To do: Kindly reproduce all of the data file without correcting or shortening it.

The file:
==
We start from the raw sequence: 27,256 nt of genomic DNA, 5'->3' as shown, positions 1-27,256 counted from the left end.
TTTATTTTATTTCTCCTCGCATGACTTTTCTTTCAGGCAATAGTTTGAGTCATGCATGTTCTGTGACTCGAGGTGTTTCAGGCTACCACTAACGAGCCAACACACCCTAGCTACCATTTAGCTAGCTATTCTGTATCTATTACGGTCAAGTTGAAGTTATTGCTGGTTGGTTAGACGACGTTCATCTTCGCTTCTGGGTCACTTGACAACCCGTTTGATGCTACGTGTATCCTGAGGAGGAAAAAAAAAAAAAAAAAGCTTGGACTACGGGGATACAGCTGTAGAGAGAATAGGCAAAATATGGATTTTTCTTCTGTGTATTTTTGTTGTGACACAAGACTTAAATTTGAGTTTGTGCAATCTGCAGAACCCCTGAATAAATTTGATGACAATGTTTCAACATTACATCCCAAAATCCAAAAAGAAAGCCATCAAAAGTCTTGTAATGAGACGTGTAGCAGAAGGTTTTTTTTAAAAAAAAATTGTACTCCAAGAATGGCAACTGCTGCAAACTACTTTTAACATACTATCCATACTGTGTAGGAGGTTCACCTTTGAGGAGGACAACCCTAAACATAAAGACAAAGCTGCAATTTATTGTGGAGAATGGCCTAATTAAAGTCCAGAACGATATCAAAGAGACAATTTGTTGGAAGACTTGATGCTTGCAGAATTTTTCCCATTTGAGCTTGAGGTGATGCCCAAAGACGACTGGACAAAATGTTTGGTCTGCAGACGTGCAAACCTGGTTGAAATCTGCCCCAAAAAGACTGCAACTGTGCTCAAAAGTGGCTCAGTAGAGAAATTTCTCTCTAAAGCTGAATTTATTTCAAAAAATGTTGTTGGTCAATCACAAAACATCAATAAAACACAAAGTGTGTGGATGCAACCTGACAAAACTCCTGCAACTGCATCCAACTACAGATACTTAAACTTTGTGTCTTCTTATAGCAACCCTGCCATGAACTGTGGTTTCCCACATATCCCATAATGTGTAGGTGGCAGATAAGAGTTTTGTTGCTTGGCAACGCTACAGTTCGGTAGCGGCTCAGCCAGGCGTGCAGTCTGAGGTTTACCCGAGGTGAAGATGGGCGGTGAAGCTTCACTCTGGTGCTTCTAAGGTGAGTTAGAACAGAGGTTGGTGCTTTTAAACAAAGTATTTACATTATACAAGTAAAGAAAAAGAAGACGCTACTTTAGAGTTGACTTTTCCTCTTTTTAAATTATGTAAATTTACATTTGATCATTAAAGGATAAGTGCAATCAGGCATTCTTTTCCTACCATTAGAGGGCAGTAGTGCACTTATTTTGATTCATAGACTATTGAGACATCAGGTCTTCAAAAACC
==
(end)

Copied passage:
We start from the raw sequence: 27,256 nt of genomic DNA, 5'->3' as shown, positions 1-27,256 counted from the left end.
TTTATTTTATTTCTCCTCGCATGACTTTTCTTTCAGGCAATAGTTTGAGTCATGCATGTTCTGTGACTCGAGGTGTTTCAGGCTACCACTAACGAGCCAACACACCCTAGCTACCATTTAGCTAGCTATTCTGTATCTATTACGGTCAAGTTGAAGTTATTGCTGGTTGGTTAGACGACGTTCATCTTCGCTTCTGGGTCACTTGACAACCCGTTTGATGCTACGTGTATCCTGAGGAGGAAAAAAAAAAAAAAAAAGCTTGGACTACGGGGATACAGCTGTAGAGAGAATAGGCAAAATATGGATTTTTCTTCTGTGTATTTTTGTTGTGACACAAGACTTAAATTTGAGTTTGTGCAATCTGCAGAACCCCTGAATAAATTTGATGACAATGTTTCAACATTACATCCCAAAATCCAAAAAGAAAGCCATCAAAAGTCTTGTAATGAGACGTGTAGCAGAAGGTTTTTTTTAAAAAAAAATTGTACTCCAAGAATGGCAACTGCTGCAAACTACTTTTAACATACTATCCATACTGTGTAGGAGGTTCACCTTTGAGGAGGACAACCCTAAACATAAAGACAAAGCTGCAATTTATTGTGGAGAATGGCCTAATTAAAGTCCAGAACGATATCAAAGAGACAATTTGTTGGAAGACTTGATGCTTGCAGAATTTTTCCCATTTGAGCTTGAGGTGATGCCCAAAGACGACTGGACAAAATGTTTGGTCTGCAGACGTGCAAACCTGGTTGAAATCTGCCCCAAAAAGACTGCAACTGTGCTCAAAAGTGGCTCAGTAGAGAAATTTCTCTCTAAAGCTGAATTTATTTCAAAAAATGTTGTTGGTCAATCACAAAACATCAATAAAACACAAAGTGTGTGGATGCAACCTGACAAAACTCCTGCAACTGCATCCAACTACAGATACTTAAACTTTGTGTCTTCTTATAGCAACCCTGCCATGAACTGTGGTTTCCCACATATCCCATAATGTGTAGGTGGCAGATAAGAGTTTTGTTGCTTGGCAACGCTACAGTTCGGTAGCGGCTCAGCCAGGCGTGCAGTCTGAGGTTTACCCGAGGTGAAGATGGGCGGTGAAGCTTCACTCTGGTGCTTCTAAGGTGAGTTAGAACAGAGGTTGGTGCTTTTAAACAAAGTATTTACATTATACAAGTAAAGAAAAAGAAGACGCTACTTTAGAGTTGACTTTTCCTCTTTTTAAATTATGTAAATTTACATTTGATCATTAAAGGATAAGTGCAATCAGGCATTCTTTTCCTACCATTAGAGGGCAGTAGTGCACTTATTTTGATTCATAGACTATTGAGACATCAGGTCTTCAAAAACC